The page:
Someone stole reader A’s WaMu credit card number and racked up thousands in fraudulent charges, and now WaMu wants A to pay for it. The fraudsters also made a PIN request for a cash advance over the phone, and WaMu said that phonecall orginated from A’s parents house. Because of this, which A says is impossible, WaMu demands A be responsible for the charges. He’s written letters and called executive customer service and it’s gotten him nowhere. His crappy story, inside…
I have a major problem going on with my WaMu credit card. I had thousands of dollars fraudulently charged in California and now they are saying I owe this money because the call came from the telephone number associated with my account. Do you have any advice? I just don’t know where to start. Each time I try, I hit a dead end.
For instance, I’ve tried to get the telephone records to prove the call was not made from the phone number on the account because this is what WAMU requested from me before they will ever reinvestigate this case with there fraud department. The phone company will not release that information without a subpoena. I’ve gone to the police but they say there is nothing they can since the crime happened in California. Please help me if you think there’s anything I can do im at my wits end.
This is a credit card but they did used a pin number to withdrawal cash from the card in addition to using the card for purchases at Target. The charges happened around November 22 and I reported them as fraud to WaMu in December when I saw them on my statement. It took about a month to process the fraud investigation and they took the charges off my account for January. This month I got a letter claiming I am responsible for these charges because, according to their records, the pin request to withdrawal cash was made from my parents number in Arvada, which is the number on the account. All these fraudulent charges were made in California. My guess is they had my information and made the call from a some type of web site that disguises the actual number they are calling from and makes it look like it’s coming from another number (my parents’ number in this case).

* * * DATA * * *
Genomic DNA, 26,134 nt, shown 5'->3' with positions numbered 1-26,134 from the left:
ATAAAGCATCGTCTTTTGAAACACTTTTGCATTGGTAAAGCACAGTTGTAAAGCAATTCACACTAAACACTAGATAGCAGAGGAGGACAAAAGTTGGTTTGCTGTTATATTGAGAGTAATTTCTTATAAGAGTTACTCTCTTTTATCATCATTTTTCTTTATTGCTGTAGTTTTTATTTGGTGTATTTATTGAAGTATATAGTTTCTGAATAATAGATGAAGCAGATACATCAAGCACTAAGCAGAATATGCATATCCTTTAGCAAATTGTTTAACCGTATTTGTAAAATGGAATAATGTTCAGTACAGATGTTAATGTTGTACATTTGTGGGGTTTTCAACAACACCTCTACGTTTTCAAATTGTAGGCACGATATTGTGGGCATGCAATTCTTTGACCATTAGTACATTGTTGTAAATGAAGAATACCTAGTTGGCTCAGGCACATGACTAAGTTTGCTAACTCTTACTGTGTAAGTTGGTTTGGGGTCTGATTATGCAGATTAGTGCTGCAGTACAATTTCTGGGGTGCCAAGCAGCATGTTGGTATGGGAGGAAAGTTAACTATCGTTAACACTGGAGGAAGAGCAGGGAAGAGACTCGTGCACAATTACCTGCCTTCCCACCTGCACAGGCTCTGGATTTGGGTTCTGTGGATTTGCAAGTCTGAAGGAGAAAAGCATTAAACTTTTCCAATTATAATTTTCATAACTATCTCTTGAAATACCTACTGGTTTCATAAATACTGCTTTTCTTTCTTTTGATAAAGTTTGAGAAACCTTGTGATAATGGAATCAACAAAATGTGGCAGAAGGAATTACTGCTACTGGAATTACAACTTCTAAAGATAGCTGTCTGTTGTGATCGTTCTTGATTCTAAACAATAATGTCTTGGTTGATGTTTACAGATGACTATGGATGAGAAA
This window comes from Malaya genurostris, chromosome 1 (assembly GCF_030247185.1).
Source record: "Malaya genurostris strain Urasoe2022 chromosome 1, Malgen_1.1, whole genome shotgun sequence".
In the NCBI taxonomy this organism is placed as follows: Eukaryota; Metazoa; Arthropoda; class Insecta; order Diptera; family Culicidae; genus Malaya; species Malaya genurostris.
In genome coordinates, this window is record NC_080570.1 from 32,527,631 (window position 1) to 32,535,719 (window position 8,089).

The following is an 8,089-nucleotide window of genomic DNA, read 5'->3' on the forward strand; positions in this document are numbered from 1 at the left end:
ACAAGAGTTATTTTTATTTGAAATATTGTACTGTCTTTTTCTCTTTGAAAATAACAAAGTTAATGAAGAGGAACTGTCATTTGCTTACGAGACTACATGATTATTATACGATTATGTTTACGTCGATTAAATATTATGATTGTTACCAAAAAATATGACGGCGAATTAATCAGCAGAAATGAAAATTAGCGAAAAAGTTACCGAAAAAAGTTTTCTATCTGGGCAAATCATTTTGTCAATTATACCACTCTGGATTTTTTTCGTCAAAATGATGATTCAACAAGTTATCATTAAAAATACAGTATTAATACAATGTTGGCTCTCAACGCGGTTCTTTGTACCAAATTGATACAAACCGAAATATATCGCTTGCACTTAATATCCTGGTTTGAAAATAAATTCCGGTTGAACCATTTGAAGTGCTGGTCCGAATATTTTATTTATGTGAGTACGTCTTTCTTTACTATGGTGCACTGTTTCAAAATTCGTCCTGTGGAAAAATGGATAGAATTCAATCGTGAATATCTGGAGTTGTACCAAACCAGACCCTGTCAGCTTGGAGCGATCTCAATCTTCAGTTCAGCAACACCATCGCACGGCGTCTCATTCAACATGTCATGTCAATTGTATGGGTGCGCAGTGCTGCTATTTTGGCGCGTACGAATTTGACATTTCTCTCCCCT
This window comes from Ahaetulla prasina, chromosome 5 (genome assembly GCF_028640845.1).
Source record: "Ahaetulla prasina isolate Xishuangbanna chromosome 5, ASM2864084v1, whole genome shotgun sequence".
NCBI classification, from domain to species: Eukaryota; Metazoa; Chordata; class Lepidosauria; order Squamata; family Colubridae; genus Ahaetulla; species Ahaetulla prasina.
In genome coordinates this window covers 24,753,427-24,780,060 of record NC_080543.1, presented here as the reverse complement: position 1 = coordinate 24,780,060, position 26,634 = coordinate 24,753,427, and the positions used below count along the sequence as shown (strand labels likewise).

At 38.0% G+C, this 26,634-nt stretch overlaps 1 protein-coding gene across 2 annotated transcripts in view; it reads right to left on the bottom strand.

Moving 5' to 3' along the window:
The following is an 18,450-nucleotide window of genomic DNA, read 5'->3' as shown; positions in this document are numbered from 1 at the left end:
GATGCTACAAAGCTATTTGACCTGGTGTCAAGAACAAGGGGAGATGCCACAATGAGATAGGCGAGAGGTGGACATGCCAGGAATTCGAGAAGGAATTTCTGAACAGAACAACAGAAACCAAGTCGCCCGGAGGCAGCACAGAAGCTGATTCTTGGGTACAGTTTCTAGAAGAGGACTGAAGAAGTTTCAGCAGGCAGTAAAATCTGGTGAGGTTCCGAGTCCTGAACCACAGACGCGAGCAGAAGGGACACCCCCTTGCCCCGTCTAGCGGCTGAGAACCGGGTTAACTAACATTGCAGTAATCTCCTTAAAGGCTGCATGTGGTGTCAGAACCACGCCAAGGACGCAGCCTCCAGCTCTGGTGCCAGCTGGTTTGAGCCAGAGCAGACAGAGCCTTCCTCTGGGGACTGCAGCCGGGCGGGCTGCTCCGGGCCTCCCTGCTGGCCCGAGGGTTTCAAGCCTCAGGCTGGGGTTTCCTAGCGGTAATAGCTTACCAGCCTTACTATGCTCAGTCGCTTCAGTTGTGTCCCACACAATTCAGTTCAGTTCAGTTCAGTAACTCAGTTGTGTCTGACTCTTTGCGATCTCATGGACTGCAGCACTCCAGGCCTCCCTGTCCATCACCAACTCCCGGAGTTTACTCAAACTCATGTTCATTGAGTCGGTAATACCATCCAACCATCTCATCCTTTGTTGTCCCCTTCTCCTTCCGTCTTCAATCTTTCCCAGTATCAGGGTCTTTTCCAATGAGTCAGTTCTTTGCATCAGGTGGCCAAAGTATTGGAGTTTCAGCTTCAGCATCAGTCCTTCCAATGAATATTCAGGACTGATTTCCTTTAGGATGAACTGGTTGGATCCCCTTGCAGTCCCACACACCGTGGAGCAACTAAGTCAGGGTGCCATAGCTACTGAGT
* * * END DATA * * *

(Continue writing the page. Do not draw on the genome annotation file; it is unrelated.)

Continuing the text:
I called executive customer service and they would patch me over to Rosita saying she couldn’t help me but I explained my case to them again, asking to l re look this over. They said they would call me back in two days and its been about two week with no call so I wrote this letter and send it with my last bill:
“With reference To card number ending in
This is to inform you that I have no intentions of paying any charges, interest or penalties incurred in California on my WaMu visa. All these charges occurred over a 2 day period. November 23-24, 2008. The card was and is in my possession. I live and work in Colorado including the dates in question. I have never requested nor used a PIN number. How could this have ever been verified by a phone call? I do not know anyone in the Los Angeles area.
Since August 2008 I have not used that card at all. This is to be reported as identity theft, already reported locally. You as a creditor are entitled by law to report to the collections agency of your choosing as identity theft.
Enclosed is payment in full for all charges for which I am responsible including current accrued interest, consider this my stimulus gift to your troubled institution.
Why did this occur the Monday after your November 21. 2008 layoff of 1600 employees? Certainly your new owners, Chase, and Obama USA, need to be apprised of your sloppy security measures as well.”
I’m betting that the takeover has something to do with the WaMu’s non-responsiveness. A should try kicking this up the CHASE corporate ladder. For privacy reasons, Chase, which owns WaMu, declined to comment on A’s case, but said they would look into and have someone get in touch with A.
(Image: Elton Lin)